10 worst foods for high blood pressure
This article is for informational purposes only and is not a substitute for professional medical advice, diagnosis or treatment. Consult a qualified medical professional before engaging in any physical activity or making any changes in diet, medication or lifestyle.
The extra work required to pump oxygen-rich blood through the body increases the possibility heart attack, stroke and other serious health problems.
Fortunately, research shows that a balanced diet can significantly lower blood pressure and, above all, reduce the risk of developing hypertension.
According to Hypertension Canada, sodium is the biggest culprit when it comes to unhealthy blood pressure. They recommend reducing sodium intake less than 2000 milligrams per day to reduce blood pressure.
While our minds may immediately think of eliminating table salt, the high sodium foods that are commonly eaten surpass the consumption of table salt at high speed.
Read on to find out the 10 worst foods for high blood pressure.
There’s a reason restaurant meals are so good: they are a lot of oil, sugar and especially salt.
It is true that most of the food in restaurants – especially fast food – not made to be healthy, but as tasty as possible.
Unfortunately, this reality makes restaurant food one of the biggest culprits in the development of hypertension. While ordering your favorite takeout sounds more appealing than cooking for yourself, limit your intake of these sodium-rich meals.
Perhaps it’s no surprise that processed food like chips, cookies, breakfast cereals and other packaged snacks are some of the worst culprits when it comes to high blood pressure.
Many of us were surprised when we read the nutrition labels of our favorite snacks to see multiple zeros next to the sodium, fat and sugar levels.
This is because highly processed foods are full additives to improve tastewhich is why they are so addictive.
Delicatessen like ham, bacon, salami, sausage and smoked salmon are some of the worst foods for high blood pressure.
This is because the drying process uses salt – and a lot of it. While drying preserves this food for a long time, it also means that it is very high in sodium.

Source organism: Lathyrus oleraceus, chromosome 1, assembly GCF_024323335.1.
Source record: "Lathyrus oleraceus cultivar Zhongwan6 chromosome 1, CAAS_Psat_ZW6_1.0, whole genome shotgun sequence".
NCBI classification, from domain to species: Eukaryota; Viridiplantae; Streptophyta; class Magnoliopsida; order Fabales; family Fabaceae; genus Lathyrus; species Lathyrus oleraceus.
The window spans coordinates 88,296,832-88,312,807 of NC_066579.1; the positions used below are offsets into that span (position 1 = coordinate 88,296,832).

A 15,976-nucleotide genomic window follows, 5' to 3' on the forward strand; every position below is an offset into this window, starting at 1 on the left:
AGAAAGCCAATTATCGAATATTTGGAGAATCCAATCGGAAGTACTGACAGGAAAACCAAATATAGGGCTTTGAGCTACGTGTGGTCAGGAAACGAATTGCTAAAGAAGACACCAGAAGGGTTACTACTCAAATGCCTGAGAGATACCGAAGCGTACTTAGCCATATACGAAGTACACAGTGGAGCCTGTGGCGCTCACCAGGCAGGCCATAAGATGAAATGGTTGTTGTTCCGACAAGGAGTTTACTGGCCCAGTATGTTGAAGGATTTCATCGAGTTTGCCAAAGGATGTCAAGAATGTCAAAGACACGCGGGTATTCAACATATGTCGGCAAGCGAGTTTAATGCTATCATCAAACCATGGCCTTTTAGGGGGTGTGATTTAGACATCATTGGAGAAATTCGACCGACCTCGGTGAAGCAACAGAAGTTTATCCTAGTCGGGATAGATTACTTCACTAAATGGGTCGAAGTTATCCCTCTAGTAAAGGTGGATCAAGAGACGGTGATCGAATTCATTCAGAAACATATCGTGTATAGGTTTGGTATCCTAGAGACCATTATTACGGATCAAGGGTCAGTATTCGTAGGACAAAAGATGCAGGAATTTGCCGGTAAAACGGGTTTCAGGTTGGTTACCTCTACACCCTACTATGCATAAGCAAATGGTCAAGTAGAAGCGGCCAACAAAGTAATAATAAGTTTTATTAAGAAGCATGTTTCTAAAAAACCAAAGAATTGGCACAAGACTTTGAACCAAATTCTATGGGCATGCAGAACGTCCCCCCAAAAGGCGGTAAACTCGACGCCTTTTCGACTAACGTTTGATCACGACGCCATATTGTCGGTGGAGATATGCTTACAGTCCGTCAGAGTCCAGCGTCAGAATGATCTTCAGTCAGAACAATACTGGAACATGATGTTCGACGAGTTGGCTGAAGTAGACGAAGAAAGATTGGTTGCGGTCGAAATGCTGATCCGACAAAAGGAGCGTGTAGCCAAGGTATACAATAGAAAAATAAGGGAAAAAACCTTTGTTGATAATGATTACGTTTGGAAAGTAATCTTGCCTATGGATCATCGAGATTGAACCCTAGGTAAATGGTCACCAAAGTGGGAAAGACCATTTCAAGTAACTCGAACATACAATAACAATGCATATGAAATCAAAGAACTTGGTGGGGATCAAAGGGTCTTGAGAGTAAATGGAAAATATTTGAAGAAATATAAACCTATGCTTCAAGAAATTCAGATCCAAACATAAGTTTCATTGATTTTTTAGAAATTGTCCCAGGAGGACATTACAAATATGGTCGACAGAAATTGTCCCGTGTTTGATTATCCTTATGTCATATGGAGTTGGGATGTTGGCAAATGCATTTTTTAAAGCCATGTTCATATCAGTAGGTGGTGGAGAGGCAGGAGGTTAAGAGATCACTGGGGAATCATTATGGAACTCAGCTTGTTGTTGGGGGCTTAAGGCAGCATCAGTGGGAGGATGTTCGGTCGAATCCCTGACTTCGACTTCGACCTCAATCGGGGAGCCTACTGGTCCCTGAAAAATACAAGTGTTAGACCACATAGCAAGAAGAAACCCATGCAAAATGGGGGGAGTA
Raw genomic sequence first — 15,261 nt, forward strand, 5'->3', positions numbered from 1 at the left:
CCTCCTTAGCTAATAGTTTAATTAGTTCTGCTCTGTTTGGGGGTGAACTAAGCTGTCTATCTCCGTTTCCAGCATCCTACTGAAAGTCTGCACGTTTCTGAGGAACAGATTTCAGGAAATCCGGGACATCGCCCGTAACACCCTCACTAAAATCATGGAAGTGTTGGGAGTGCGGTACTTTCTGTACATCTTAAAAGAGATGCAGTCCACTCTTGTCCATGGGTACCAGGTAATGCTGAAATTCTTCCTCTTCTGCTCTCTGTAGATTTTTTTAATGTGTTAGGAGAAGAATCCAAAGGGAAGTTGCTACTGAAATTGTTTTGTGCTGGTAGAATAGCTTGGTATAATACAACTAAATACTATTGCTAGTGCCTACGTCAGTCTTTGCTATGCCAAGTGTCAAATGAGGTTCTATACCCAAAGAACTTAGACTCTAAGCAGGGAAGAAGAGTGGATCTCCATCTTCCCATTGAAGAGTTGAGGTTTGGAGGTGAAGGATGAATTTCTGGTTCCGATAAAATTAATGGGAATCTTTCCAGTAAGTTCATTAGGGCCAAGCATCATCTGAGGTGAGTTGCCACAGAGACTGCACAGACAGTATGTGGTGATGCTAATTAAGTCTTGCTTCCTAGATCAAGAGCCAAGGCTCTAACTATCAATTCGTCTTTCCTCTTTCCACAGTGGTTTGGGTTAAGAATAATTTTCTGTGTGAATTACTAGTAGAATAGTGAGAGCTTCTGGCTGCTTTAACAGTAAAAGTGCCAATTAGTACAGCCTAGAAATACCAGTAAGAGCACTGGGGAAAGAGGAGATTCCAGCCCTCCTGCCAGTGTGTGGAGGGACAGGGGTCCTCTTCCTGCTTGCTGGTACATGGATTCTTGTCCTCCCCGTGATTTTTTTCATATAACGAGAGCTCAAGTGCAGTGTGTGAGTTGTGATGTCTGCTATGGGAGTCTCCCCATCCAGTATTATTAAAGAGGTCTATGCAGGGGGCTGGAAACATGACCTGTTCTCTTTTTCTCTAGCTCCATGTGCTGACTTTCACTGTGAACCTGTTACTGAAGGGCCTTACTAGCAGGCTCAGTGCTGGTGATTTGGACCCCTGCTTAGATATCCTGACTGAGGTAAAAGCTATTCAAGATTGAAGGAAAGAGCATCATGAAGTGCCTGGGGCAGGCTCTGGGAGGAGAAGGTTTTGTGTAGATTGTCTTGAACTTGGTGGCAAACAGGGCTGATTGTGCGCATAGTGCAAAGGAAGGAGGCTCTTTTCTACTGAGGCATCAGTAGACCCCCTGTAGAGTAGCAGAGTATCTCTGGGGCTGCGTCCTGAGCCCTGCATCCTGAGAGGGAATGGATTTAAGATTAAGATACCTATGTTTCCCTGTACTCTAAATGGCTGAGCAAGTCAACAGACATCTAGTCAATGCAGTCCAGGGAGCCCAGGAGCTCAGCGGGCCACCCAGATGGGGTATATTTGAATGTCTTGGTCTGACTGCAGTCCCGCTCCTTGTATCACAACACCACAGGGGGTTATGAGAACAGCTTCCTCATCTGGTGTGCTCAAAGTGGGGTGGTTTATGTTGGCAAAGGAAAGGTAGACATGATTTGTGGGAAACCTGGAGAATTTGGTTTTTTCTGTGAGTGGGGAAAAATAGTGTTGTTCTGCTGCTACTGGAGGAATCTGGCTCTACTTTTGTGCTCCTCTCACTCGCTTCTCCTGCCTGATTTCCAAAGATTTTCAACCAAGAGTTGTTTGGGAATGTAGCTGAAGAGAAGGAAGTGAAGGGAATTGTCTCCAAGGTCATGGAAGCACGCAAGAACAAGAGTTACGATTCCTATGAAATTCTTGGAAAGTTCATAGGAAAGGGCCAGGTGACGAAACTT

People with hypertension should avoid packaged meat for lunch.
Not only is lunch meat highly processed, it also contains very high levels of sodium.
Although soups are often viewed as healthy, vegetable-rich options, they often contain some of the highest levels of sodium.
This is especially true for canned, processed soups and broths. Try to opt for low-sodium labels when choosing your favorite soups.
Although you might not think bread is salty, it is contains a lot of salt. This is especially the case with processed, prepackaged bread.
Checking the nutrition labels of packaged foods can go a long way in reducing sodium intake. Choosing high-fiber, whole-grain bread is always best over highly processed loaves.
While canned vegetables are great in moderation, they can also be high in salt.
Salt is added to preserve the flavor of canned food, which also means that this food is not ideal for hypertension.
Try to choose low-sodium or salt-free canned goods, and wash canned vegetables thoroughly after opening.
Although frozen meals are convenient for busy days, they are one of the worst foods for your blood pressure.
This is because they are often loaded with salt to enhance the taste. Even frozen meals advertised as healthy or low-calorie can be high in sodium, so make sure read your labels.
Although they are delicious additions to meals, consuming pickled foods greatly increases sodium intake.
Small amounts of condiments like ketchup, mustard and salad dressing may seem innocent, but high sodium levels pack a punch.
Choosing low-sodium spices and reducing your intake is one way to reduce your sodium intake, minimizing the strain on your kidneys and arteries.
The bottom line
While high sodium foods are only one part of developing high blood pressure, research shows that reducing the intake of foods high in salt can reduce hypertension.
If you have high blood pressure, talk to your doctor about further dietary changes or medications you may need to improve your health.